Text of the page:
Close-Up: The Power of K – ASLAN EF9

I’d wager that ASLAN, the Osaka based Honda outfit, is one of the leading shops in the development of K-series Honda swaps in Japan.  Following in the footsteps of America, it didn’t take long for them to capitalize on the benefits of the next generation motor.  Having no adherence to a traditional form of tuning like some shops abide by, Tani-san’s approach to building cars becomes very unique to say the least; giving each a very specific, what I can only surmise as an ‘Osaka flavor’ to them.

If you want to get a good idea of what I’m talking about, you need only take a look at Ton’s EG build to fully understand what I mean by ‘Osaka flavor’.  This EF9 is kind of a toned down version of builds that come out of their shop.  The Petronas Green, K-powered hatchback spends most of it’s time at tracks near Osaka, like Central, but recently made the journey over to Ibaraki to try it’s hand at Tsukuba.  The owner has put down a best time at Central Circuit of in the 1 minute 24 second range, and so was hoping to hit about a minute around TC2000.

The K20 makes about 230 horsepower thanks in part to a TODA ITB setup and a few other ancillary modifications.  In a car that weighs only 1700 pounds, you can imagine what 230hp feels like (it feels good).  The valve cover has been paint matched, and hey, what the hell, why not paint match the fuel rail too.  Since they’re using the stock hood, it needed to be trimmed to fit the fuel rail and as a result, it sticks up through the hood.  I guess for continuities sake, it was also painted teal green.  The rest of the exterior is pretty mild.  A Five Mart rear wing and wide front fenders are pretty much the only panels changed.    ASLAN has ties to the Kanjo team, Temple, and a few things like the obvious decals, and window netting are a tip of the hat to this relationship.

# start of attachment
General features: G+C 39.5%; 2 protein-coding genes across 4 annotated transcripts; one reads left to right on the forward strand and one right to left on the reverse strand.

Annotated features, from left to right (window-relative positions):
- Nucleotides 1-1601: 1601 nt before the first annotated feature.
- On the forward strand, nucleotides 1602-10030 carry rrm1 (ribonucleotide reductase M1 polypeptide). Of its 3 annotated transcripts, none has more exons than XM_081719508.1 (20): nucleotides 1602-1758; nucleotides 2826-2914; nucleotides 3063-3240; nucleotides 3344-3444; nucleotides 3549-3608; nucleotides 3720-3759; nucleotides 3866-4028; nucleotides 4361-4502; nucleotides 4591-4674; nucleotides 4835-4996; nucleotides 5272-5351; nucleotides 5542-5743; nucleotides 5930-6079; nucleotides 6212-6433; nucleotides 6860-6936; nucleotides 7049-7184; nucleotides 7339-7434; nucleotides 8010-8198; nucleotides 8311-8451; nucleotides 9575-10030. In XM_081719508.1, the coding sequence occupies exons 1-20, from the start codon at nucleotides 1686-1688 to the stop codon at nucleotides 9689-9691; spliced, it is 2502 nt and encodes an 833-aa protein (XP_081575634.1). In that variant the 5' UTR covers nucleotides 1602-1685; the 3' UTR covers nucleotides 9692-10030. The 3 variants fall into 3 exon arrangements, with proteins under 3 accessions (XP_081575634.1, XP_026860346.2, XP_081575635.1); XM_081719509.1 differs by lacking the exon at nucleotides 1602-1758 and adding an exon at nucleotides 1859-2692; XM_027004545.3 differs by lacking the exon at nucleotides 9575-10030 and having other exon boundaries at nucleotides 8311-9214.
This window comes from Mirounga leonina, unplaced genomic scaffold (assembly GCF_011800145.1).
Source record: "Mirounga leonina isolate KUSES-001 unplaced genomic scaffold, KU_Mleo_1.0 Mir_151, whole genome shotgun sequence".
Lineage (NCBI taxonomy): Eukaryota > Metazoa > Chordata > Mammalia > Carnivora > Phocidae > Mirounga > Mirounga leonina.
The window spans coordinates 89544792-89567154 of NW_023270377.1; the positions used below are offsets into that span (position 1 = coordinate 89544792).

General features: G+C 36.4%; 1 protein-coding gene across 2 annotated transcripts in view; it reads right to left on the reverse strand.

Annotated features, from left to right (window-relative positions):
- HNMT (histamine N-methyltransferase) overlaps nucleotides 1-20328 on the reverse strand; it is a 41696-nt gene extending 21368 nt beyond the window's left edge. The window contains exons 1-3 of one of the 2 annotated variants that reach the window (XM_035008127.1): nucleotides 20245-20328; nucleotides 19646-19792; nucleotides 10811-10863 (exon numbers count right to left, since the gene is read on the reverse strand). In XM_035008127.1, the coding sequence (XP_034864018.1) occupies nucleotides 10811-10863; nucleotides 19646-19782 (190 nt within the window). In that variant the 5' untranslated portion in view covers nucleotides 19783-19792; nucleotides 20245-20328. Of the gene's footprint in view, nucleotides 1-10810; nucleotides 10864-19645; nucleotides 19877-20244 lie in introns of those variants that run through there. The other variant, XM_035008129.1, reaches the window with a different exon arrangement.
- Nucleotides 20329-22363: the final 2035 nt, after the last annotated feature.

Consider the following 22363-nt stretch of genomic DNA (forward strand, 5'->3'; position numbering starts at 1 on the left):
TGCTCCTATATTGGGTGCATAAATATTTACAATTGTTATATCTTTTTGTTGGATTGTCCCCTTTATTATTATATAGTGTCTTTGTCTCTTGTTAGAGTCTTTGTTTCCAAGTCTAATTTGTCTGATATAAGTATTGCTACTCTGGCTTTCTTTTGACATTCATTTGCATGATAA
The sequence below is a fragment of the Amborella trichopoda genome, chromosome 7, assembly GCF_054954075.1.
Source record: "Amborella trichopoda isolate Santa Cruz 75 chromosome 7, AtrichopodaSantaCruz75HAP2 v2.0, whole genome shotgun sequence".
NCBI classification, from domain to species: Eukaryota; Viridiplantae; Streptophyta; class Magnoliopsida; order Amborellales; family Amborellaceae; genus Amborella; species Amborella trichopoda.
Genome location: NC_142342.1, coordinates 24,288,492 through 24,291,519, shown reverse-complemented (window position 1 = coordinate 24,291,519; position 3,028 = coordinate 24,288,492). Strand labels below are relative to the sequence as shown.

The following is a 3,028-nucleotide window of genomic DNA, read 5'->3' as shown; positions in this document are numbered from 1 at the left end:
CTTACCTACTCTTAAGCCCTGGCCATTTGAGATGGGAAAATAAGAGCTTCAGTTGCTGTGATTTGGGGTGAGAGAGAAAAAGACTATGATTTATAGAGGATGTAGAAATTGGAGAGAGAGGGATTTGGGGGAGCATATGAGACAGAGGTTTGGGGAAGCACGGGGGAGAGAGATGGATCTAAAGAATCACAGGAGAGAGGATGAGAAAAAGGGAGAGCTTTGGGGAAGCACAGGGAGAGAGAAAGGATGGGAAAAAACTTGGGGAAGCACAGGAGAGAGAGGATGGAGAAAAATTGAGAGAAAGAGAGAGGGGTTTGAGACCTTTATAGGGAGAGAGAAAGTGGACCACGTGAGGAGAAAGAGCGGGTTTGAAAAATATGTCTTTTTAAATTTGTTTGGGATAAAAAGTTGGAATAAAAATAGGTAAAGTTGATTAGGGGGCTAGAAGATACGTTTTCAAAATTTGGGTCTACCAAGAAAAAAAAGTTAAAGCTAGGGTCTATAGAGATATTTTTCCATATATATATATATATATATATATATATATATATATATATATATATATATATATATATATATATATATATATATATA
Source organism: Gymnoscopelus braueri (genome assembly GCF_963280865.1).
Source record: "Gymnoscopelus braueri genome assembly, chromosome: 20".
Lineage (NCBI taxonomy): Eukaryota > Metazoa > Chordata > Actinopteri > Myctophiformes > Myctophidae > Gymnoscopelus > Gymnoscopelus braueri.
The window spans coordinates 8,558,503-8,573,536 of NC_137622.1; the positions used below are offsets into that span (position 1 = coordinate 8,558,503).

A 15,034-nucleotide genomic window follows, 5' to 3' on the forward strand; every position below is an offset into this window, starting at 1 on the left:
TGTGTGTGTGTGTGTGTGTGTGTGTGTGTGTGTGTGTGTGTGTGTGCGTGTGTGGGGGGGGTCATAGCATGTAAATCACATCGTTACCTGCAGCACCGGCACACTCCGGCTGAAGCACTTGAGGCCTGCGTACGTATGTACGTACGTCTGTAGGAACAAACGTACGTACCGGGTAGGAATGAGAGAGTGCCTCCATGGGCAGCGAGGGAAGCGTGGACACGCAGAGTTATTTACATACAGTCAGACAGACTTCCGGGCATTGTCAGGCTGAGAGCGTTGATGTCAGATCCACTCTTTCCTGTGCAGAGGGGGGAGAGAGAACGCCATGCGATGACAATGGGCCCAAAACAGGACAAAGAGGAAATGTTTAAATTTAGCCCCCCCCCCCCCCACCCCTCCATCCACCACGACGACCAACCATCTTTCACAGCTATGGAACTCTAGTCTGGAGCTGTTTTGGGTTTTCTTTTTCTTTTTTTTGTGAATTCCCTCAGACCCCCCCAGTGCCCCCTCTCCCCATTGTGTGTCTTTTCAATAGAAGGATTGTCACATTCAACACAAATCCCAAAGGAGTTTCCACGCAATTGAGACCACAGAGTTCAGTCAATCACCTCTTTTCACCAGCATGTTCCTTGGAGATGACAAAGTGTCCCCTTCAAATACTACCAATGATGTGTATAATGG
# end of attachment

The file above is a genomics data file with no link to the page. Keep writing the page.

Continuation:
Because anything bigger on EF’s looks funky, the car is on a set of 15″ TE37’s.  225 series tires up front, and a set of 215 in the rear give the car a small bit of stagger.  Spirit coilovers handle the turns, and Spoon monoblock calipers handle the stops.

The owner was able to clock a 1’02.83 for his first time at TC2000.  It’s a long trip, but hopefully he’s back with the team again to try and best that.

Enjoy the photos from CTAC and Attack and have a great weekend.


  1. This used to be Aki’s red EF last touched by FIVE MART for Osaka Auto Messe last year before going to new owner I believe.

  2. Nick Generazio

    A 1.02 is pretty damn good, considering that was his first run at Tsukuba!

  3. Awesome chassis. I like the looks of the EG, but the EF is much easier to make fast. Although, I do have a preference for the 4-door version, because it feels better at high speed. Unfortunately, you didn’t have a coupe with the 4-door wheelbase, so that’s why I usually end up preferring the EG. I believe a coupe EG is probably ‘the best’ platform, but the EF follows in a close second.

    I was never a fan of the EK chassis look, but it certainly has a stiffer frame than the EG. For racing, those small production differences aren’t as important, because usually a cage will be added to the car.

    Also, I find it funny how inferior the DC Integra is to the little bro EG. In many respects, it’s a much better platform, especially because the rear hatch and glass on the DC.